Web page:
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ELF (2003)

Elf  Starring: Will Ferrell, James Caan. Director: Jon Favreau  Screenwriter: David Berenbaum
Hollywood really only knows how to make about five different kinds of comedies.  There’s the “oddballs triumphant over the normals” one, probably seen best in National Lampoon’s Animal House, though this goes back to W.C. Fields and the Marx Brothers and before.   Then there’s the “everything goes wrong” (the Vacation films, as well as lots of Laurel and Hardy) type, the “mistaken identity” kind (practically every Astaire-Rogers film, bunches of sitcoms), and I’m sure there’s probably another one or two as well.  Tonight’s feature is Elf, which is a pretty good example of the “fish out of water” school, which has been a staple of satire for centuries.  (See: Gulliver’s Travels.)

For some reason, Hollywood really loves this kind.  I think it’s because it’s a way to puncture pompous people, either by putting them into a strange environment (they’re the fish) or by having the actual fish show the pompous people the hollowness of their lives. 

What we’ve got with Elf is the latter scenario.  Will Ferrell (whose last name contains the letters for “Elf”) stars as Buddy, a human who, as a baby, crawled into Santa’s bag and was inadvertently brought to the North Pole.   Raised by the elves there, he remains a very child-like adult—even the rest of the elves seem a bit more down to earth than he.  Tiring of being a stranger in a strange land, he decides to find his biological parents.   And he finds James Caan, who had no idea that Buddy existed (Buddy was the result of a fling in his hippy days, more proof that hippies are evil) but has a wife and a kid already.   And Buddy ends up a stranger in a strange land again, but this time he’s with his own species so he thinks things can work out.

The problem is, he doesn’t try to think or act like a human.   You’d think, being raised by elves but knowing he was human, and deciding to return to humanity, he might believe that humans behave differently from elves.   Nope, he thinks pretty much everyone ought to be like him.   So he’s all excited about all the Christmas stuff going on (he picked a good time to trek), decorations, songs, lots of sugar, as well as potential Santas and mistaken elves (a very funny Peter Dinklage).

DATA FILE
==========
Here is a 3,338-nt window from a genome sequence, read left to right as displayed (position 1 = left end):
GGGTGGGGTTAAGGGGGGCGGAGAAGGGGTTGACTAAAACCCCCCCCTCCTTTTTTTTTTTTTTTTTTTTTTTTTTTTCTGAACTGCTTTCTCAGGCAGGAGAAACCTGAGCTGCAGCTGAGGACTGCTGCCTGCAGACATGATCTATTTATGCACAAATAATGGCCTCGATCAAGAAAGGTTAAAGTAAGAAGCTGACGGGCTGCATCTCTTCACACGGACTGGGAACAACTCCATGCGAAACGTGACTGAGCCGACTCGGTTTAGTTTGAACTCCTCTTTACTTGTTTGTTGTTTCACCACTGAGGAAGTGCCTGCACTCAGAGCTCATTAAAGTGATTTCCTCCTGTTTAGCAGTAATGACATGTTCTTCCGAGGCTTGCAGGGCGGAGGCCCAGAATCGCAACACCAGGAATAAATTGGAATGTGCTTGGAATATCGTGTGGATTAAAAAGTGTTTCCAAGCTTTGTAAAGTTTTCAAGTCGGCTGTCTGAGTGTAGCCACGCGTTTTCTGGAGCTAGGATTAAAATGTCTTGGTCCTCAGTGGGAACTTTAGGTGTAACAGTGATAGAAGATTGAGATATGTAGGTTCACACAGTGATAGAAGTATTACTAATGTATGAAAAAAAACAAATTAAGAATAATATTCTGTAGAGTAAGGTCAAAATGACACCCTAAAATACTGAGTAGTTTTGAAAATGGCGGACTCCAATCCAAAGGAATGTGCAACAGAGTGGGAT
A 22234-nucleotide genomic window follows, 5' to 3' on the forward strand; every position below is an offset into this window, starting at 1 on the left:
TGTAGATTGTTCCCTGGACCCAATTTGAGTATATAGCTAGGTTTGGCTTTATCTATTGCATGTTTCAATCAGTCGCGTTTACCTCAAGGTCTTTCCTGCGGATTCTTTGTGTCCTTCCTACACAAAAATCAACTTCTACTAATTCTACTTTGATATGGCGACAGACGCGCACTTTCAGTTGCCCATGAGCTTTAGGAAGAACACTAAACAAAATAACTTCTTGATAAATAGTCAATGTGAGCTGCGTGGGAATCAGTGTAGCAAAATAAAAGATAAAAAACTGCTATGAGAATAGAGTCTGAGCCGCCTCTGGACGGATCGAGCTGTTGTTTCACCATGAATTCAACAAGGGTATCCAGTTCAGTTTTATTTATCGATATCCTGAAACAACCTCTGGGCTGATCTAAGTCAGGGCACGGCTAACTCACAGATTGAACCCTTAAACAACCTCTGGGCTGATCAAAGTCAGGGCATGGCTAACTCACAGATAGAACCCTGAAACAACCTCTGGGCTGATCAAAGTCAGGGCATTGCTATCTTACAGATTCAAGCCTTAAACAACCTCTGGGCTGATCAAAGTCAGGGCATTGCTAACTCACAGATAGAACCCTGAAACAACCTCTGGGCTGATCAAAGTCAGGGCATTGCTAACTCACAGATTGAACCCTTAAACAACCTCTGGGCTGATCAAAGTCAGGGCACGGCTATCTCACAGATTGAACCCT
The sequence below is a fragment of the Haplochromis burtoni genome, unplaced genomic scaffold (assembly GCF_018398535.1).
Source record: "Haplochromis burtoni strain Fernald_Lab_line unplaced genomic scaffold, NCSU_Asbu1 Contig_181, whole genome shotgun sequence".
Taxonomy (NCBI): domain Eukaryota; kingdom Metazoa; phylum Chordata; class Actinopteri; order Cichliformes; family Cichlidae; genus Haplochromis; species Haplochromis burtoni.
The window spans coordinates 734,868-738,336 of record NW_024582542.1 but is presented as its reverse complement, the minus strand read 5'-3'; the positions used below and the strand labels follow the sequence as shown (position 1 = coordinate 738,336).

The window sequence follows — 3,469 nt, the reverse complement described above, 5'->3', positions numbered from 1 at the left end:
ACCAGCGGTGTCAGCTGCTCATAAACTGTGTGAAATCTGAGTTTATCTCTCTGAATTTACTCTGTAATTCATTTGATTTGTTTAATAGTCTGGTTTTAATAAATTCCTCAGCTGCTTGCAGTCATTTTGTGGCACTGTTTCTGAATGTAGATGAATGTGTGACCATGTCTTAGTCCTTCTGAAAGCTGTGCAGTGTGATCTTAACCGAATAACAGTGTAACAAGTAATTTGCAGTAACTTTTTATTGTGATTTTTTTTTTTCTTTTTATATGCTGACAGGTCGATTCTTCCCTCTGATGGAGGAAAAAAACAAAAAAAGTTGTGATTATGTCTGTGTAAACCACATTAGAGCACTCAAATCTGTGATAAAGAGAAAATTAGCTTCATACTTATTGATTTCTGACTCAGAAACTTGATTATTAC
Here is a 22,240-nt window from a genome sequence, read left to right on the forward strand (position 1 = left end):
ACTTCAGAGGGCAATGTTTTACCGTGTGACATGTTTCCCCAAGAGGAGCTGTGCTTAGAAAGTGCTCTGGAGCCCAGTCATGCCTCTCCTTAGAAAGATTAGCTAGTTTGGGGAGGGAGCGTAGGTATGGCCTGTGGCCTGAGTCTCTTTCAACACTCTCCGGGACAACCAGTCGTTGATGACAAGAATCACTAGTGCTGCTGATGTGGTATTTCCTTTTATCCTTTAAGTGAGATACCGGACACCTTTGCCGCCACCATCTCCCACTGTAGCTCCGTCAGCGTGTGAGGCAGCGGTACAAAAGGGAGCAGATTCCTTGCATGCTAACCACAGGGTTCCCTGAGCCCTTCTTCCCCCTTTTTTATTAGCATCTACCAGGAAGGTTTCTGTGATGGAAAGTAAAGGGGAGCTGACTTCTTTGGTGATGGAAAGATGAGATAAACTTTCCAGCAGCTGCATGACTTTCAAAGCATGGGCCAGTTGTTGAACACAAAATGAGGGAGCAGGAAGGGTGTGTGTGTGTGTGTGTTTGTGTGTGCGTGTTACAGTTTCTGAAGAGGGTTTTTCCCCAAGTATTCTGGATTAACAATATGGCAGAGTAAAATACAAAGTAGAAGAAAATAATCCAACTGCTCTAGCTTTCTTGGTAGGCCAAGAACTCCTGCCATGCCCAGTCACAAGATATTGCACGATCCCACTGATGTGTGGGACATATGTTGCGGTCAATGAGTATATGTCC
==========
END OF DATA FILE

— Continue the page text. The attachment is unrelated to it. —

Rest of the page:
And in the end he rekindles everyone’s holiday spirit, renews the bond between James Caan and his regular son, and even saves Santa Claus and, thus, Christmas.   One almost feels compelled to add, yadda yadda yadda.   While not without charm and containing some very funny moments, it’s another "Saturday Night Live" alumnus movie.   Usually, these take the thinnest premise and yank it out over ninety minutes (not unlike most SNL sketches, in fact).   Will Ferrell is very likeable as the energetic, naïve Buddy, Ed Asner’s Santa is well done for someone who mostly plays curmudgeons, and the rest of the cast does well with their roles.   It's always fun to see Bob Newhart, too.  As for James Caan, he seems completely pissed off throughout the movie (up to the reconciliation, of course).   It makes me wonder if he had to do this movie because he lost a bet.   Overall though, it’s quite enjoyable.  Unlike most SNL-type movies, this one doesn't do much dragging, and you never catch yourself saying, "Will you just end, you stupid movie!"